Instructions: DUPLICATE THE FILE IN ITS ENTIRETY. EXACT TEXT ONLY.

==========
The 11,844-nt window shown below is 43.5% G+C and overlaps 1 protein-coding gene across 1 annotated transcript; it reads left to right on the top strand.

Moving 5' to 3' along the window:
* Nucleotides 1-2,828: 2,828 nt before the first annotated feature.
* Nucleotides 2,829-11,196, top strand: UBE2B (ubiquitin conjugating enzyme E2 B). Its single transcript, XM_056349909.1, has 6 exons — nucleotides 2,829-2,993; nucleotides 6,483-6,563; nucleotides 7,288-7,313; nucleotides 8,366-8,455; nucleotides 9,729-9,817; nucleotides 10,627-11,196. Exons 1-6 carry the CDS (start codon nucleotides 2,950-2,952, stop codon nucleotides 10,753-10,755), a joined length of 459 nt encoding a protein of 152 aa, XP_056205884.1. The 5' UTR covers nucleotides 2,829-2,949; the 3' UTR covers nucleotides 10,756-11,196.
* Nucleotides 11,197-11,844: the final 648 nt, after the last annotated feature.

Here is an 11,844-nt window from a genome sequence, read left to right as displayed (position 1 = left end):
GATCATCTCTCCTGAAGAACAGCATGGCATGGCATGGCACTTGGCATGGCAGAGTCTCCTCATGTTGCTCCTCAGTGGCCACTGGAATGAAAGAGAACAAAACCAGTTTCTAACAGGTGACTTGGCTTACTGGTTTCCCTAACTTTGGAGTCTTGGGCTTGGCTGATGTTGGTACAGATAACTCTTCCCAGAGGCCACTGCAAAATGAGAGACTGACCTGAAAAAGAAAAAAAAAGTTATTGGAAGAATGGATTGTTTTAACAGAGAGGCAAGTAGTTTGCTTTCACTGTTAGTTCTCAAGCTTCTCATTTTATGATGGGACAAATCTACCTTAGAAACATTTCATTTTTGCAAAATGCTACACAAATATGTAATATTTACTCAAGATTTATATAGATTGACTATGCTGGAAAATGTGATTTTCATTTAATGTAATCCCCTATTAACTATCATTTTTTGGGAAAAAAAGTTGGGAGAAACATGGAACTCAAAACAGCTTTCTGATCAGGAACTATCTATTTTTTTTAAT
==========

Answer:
The 11,844-nt window shown below is 43.5% G+C and overlaps 1 protein-coding gene across 1 annotated transcript; it reads left to right on the top strand.

Moving 5' to 3' along the window:
* Nucleotides 1-2,828: 2,828 nt before the first annotated feature.
* Nucleotides 2,829-11,196, top strand: UBE2B (ubiquitin conjugating enzyme E2 B). Its single transcript, XM_056349909.1, has 6 exons — nucleotides 2,829-2,993; nucleotides 6,483-6,563; nucleotides 7,288-7,313; nucleotides 8,366-8,455; nucleotides 9,729-9,817; nucleotides 10,627-11,196. Exons 1-6 carry the CDS (start codon nucleotides 2,950-2,952, stop codon nucleotides 10,753-10,755), a joined length of 459 nt encoding a protein of 152 aa, XP_056205884.1. The 5' UTR covers nucleotides 2,829-2,949; the 3' UTR covers nucleotides 10,756-11,196.
* Nucleotides 11,197-11,844: the final 648 nt, after the last annotated feature.

Here is an 11,844-nt window from a genome sequence, read left to right as displayed (position 1 = left end):
GATCATCTCTCCTGAAGAACAGCATGGCATGGCATGGCACTTGGCATGGCAGAGTCTCCTCATGTTGCTCCTCAGTGGCCACTGGAATGAAAGAGAACAAAACCAGTTTCTAACAGGTGACTTGGCTTACTGGTTTCCCTAACTTTGGAGTCTTGGGCTTGGCTGATGTTGGTACAGATAACTCTTCCCAGAGGCCACTGCAAAATGAGAGACTGACCTGAAAAAGAAAAAAAAAGTTATTGGAAGAATGGATTGTTTTAACAGAGAGGCAAGTAGTTTGCTTTCACTGTTAGTTCTCAAGCTTCTCATTTTATGATGGGACAAATCTACCTTAGAAACATTTCATTTTTGCAAAATGCTACACAAATATGTAATATTTACTCAAGATTTATATAGATTGACTATGCTGGAAAATGTGATTTTCATTTAATGTAATCCCCTATTAACTATCATTTTTTGGGAAAAAAAGTTGGGAGAAACATGGAACTCAAAACAGCTTTCTGATCAGGAACTATCTATTTTTTTTAAT